Wednesday, March 30, 2005

Reason #93 to get a car:Rainy Walking

Today has to be the most rain I have seen since I moved here...Believe it or not, it's true. See, typically, when it rains here it is a light drizzle, perhaps a steady pour but it doesn't usually last long. Today it rained all day! Our first day back in the office after five days and we were all feeling a little slow to pick it back up. The weather was no help. I had a home visit this afternoon and managed to get there mostly on time but feeling very soggy. Fortunately, it is a very nice family who are seeking supports so they were understanding of my state after waiting for and riding the bus and then walking a few blocks to their house. It's actually not that bad, if the bus shelter is good. I would be a lot happier though if the buses stuck to their timetables so I wouldn't have a panic everytime I had an appointment...

This World...Is It Not About Freedom of Choice?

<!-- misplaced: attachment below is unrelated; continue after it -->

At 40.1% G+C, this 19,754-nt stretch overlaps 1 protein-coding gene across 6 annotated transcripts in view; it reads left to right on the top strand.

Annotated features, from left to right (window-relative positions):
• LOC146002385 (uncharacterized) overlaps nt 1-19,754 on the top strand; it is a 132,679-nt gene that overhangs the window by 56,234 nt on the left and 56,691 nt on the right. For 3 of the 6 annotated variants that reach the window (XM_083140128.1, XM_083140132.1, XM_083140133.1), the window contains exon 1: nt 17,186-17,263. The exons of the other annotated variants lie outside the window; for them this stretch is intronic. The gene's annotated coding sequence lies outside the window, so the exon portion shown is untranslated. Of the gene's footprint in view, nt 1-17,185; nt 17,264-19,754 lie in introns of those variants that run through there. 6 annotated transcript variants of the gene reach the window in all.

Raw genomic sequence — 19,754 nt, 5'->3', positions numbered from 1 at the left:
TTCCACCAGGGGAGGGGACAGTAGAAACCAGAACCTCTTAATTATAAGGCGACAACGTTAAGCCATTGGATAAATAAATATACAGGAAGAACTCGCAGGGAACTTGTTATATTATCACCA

For those of you back home that have cable, you should check out whether This World airs on BBC America. It is an excellent show that documents various cultural perspectives and various topics. Last night the episode focused on the law passed last year that students can no longer wear any article that may signify their religious faith. This seems, according to the program, to be particularly geared at young ladies who wear a head covering as part of their Islamic faith. I was astounded at the bigoted remarks by educators that these young ladies who chose to wear the covering as a symbol of their personal relationship with God were somehow all destined to become Islamic fundamentalists (a.k.a. terrorists). You would think a country as liberal as France appears to be (particularly with recent events) would never impose such an unjust law. The law has now expanded to hospital staff. Many students have been expelled for refusing to remove their head coverings. One teacher in the program condemned the head covering, using an Iranian writer who refused to wear it because the Iranian government forced all women to. Isn’t that what France is doing? Isn’t what we should all be doing is allowing individuals to express their personal beliefs in their own way? I remember seeing Azir Nafisi speak at Butler University with Em last year and the question of this law was posed to her. She, a woman who left her job in refusal to wear the veil, along with succumbing to many other restraints, commented that it is not the veil we should be against, but the lack of freedom to choose. In the States, I have never been one for prayer in schools. But when I say that, I mean I do not approve of some principal reading a Christian prayer along with the morning announcements, with the general expectation that all the ‘American’ children in that school will associate with that particular religion. But if a group of kids want to get together after school for a prayer group, or a student wants to wear a cross around their neck or a piece of fabric around their head, how does anyone have the right to say they cannot?